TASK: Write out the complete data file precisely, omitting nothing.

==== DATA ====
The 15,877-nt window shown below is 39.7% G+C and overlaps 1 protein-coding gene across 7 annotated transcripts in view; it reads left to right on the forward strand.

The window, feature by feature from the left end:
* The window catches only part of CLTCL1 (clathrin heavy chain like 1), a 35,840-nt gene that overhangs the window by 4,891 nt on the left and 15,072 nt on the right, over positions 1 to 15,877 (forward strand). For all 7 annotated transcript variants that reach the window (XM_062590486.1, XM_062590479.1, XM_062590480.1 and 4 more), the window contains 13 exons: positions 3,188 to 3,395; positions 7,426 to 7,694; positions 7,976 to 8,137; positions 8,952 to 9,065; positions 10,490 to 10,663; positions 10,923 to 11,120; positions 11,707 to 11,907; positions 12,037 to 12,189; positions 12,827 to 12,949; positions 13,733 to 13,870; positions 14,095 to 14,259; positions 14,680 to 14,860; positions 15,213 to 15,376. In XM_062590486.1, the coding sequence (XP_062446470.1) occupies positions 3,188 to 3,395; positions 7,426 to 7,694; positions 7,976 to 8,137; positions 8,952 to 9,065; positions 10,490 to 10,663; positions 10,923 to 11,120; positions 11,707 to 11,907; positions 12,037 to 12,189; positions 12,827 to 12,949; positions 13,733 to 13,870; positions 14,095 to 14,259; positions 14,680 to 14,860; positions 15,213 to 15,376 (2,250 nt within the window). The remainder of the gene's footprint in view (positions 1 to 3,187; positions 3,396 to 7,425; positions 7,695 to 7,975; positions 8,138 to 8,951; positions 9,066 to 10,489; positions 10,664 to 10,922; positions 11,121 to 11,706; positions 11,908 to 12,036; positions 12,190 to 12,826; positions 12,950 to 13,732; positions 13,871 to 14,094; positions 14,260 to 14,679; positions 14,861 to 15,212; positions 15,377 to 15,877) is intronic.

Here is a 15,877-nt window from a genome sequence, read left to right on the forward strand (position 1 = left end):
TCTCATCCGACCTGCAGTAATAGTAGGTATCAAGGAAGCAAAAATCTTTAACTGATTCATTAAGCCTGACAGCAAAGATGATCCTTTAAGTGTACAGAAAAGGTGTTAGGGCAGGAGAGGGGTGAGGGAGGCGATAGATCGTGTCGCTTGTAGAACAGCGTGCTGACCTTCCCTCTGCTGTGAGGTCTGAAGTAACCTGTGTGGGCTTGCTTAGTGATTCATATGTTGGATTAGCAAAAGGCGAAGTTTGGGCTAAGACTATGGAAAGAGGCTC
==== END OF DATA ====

The 15,877-nt window shown below is 39.7% G+C and overlaps 1 protein-coding gene across 7 annotated transcripts in view; it reads left to right on the forward strand.

The window, feature by feature from the left end:
* The window catches only part of CLTCL1 (clathrin heavy chain like 1), a 35,840-nt gene that overhangs the window by 4,891 nt on the left and 15,072 nt on the right, over positions 1 to 15,877 (forward strand). For all 7 annotated transcript variants that reach the window (XM_062590486.1, XM_062590479.1, XM_062590480.1 and 4 more), the window contains 13 exons: positions 3,188 to 3,395; positions 7,426 to 7,694; positions 7,976 to 8,137; positions 8,952 to 9,065; positions 10,490 to 10,663; positions 10,923 to 11,120; positions 11,707 to 11,907; positions 12,037 to 12,189; positions 12,827 to 12,949; positions 13,733 to 13,870; positions 14,095 to 14,259; positions 14,680 to 14,860; positions 15,213 to 15,376. In XM_062590486.1, the coding sequence (XP_062446470.1) occupies positions 3,188 to 3,395; positions 7,426 to 7,694; positions 7,976 to 8,137; positions 8,952 to 9,065; positions 10,490 to 10,663; positions 10,923 to 11,120; positions 11,707 to 11,907; positions 12,037 to 12,189; positions 12,827 to 12,949; positions 13,733 to 13,870; positions 14,095 to 14,259; positions 14,680 to 14,860; positions 15,213 to 15,376 (2,250 nt within the window). The remainder of the gene's footprint in view (positions 1 to 3,187; positions 3,396 to 7,425; positions 7,695 to 7,975; positions 8,138 to 8,951; positions 9,066 to 10,489; positions 10,664 to 10,922; positions 11,121 to 11,706; positions 11,908 to 12,036; positions 12,190 to 12,826; positions 12,950 to 13,732; positions 13,871 to 14,094; positions 14,260 to 14,679; positions 14,861 to 15,212; positions 15,377 to 15,877) is intronic.

Here is a 15,877-nt window from a genome sequence, read left to right on the forward strand (position 1 = left end):
TCTCATCCGACCTGCAGTAATAGTAGGTATCAAGGAAGCAAAAATCTTTAACTGATTCATTAAGCCTGACAGCAAAGATGATCCTTTAAGTGTACAGAAAAGGTGTTAGGGCAGGAGAGGGGTGAGGGAGGCGATAGATCGTGTCGCTTGTAGAACAGCGTGCTGACCTTCCCTCTGCTGTGAGGTCTGAAGTAACCTGTGTGGGCTTGCTTAGTGATTCATATGTTGGATTAGCAAAAGGCGAAGTTTGGGCTAAGACTATGGAAAGAGGCTC